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Gibbs and Spadoni on mise-en-scene

Notes for the re-watch of Eternal Sunshine

Here are the topics I distilled from my notes and your Post-film Writing:

  • Showing the timeline of the narrative, e..g, with Clementine's hair.
  • Visualizing the process of memory loss.
  • Placing the final scene.
  • Visual cues for “good” vs. “bad” memories.
  • Childhood memories and m-e-s.
  • How Patrick "shows up" in the story.

Comments

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Josh Riddell

The main things that I will focus on during the re-watch will be visualizing the process of memory loss. This is important to the movie because 1/2 of the movie takes place in Joel's mind.

I also want to make sure I am aware and focus on the visual cues from the good vs bad memories. The first watch I wasn't much aware of these cues. I'm hoping to pick up some insight with these as we watch this movie the second time around.

Malena Langlie

I was able to focus on the decor props and overall layout of different shots and how the film uses focus and sound. Props that we see at the very start of the film end up having major significance later - like Joel's car and how it is scratched, or the missing pages from his notebook, or even Montauk and Patrick. we see these things early in the film but do not know how really important they are until later.

Becky Bond

I too took special notice of the props watching the movie the second time around. Even in the smallest of details, like the stuff that resided in Joel and Clementine's apartments. It was fascinating thinking about all the work that goes into every movie to enhance the story.

Jose Hernandez

Some of the visual cues the scene shows us from good and bad memories are; the use of blurriness and fog from the camera to show that we are in Joel's memories. It also showed dramatic and unrealistic actions like a car falling from the sky and how there is no end to his running. the scene kept changing direction as Clementine kept walking away from Joel. Another visual cue is when Joel shows up to the Doctors office with a yellow slip that his friend gave him about clementine deleting all her memories of Joel. The visual cue was Joel seeing the same slip that he had in his hand printing from the Doctors Office. That cue gives us the idea that he is at the right place where Clementine got her memory erase.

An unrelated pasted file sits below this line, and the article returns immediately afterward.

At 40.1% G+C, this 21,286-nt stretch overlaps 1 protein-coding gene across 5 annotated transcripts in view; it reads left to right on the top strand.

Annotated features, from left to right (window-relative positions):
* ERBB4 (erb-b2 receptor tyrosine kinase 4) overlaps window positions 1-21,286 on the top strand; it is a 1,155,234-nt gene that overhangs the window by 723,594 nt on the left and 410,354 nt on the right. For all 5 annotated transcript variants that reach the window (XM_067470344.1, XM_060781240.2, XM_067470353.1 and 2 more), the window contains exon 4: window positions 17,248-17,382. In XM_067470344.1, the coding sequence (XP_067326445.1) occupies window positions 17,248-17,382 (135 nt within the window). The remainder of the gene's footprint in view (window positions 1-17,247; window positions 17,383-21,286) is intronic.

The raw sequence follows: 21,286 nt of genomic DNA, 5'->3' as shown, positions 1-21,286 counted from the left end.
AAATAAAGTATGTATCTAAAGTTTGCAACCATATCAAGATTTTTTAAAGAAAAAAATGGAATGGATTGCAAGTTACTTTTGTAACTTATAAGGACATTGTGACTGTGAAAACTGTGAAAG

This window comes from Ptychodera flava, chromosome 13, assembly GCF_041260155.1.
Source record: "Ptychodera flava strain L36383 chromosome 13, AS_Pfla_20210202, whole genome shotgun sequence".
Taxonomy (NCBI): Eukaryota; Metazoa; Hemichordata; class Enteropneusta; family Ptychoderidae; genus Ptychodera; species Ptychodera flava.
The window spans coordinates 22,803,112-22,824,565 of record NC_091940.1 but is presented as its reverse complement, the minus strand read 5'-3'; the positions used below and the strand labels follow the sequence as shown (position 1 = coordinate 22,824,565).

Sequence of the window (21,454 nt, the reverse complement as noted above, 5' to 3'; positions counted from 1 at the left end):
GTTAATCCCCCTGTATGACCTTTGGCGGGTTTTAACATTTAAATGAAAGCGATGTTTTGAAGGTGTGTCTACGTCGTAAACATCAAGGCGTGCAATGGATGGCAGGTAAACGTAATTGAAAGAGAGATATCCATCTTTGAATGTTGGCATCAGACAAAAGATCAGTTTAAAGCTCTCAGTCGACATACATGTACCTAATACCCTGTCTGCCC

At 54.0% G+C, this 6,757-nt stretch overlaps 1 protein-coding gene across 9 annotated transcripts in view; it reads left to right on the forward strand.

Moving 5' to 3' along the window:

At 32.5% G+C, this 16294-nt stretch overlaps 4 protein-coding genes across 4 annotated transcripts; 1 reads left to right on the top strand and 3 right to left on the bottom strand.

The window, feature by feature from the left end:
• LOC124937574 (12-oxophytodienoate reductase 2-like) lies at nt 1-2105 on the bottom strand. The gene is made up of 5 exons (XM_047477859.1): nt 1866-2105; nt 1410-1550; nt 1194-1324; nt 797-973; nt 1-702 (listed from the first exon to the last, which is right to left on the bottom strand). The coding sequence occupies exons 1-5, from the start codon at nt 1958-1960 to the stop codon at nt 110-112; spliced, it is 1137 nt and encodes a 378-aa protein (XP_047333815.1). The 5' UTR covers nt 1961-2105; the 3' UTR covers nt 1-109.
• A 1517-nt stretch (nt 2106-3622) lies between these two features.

Kevin Smith

The biggest thing that I noticed on the re-watch was how Patrick was used in the beginning of the film. I didn't notice on first viewing how Patrick's face was largely obscured until we see him in Joel's apartment. Also seeing how Patrick was in similar positions as Joel was with Clementine and how they were different, such as how the scene was framed with Patrick and Clementine differently on the Charles.

Andy McDonald

The childhood memories were fascinating to me. I loved the way perspective was used to make Joel appear smaller than Clementine in the kitchen scene. I also enjoyed looking at the different ways that the childhood memories imparted insight on Joel's upbringing. For example, the scene with the bullies really explained some of Joel's awkwardness around new people.

Elida Cabrera

In the first viewing of the film I was not sure if the final scene was just another memory that Joel had with Clementine or a new memory after the erasing of their memories. However, after the second viewing and discussion I started to look at the scene as more of a new memory rather than an old one. I also think that the final scene is open to our own interpretation of what it means.

Ryan Giles

After re-watching this film I noticed the childhood memories were really well played out. How Jim Carrey was able to go back to his childhood behaviors in the movie and express them for Clementine to see. I liked how Clementine transition into her child self like Joel did in the bully scene to give us a sense of clarity of how life would be if Clementine and Joel knew each other as kids.

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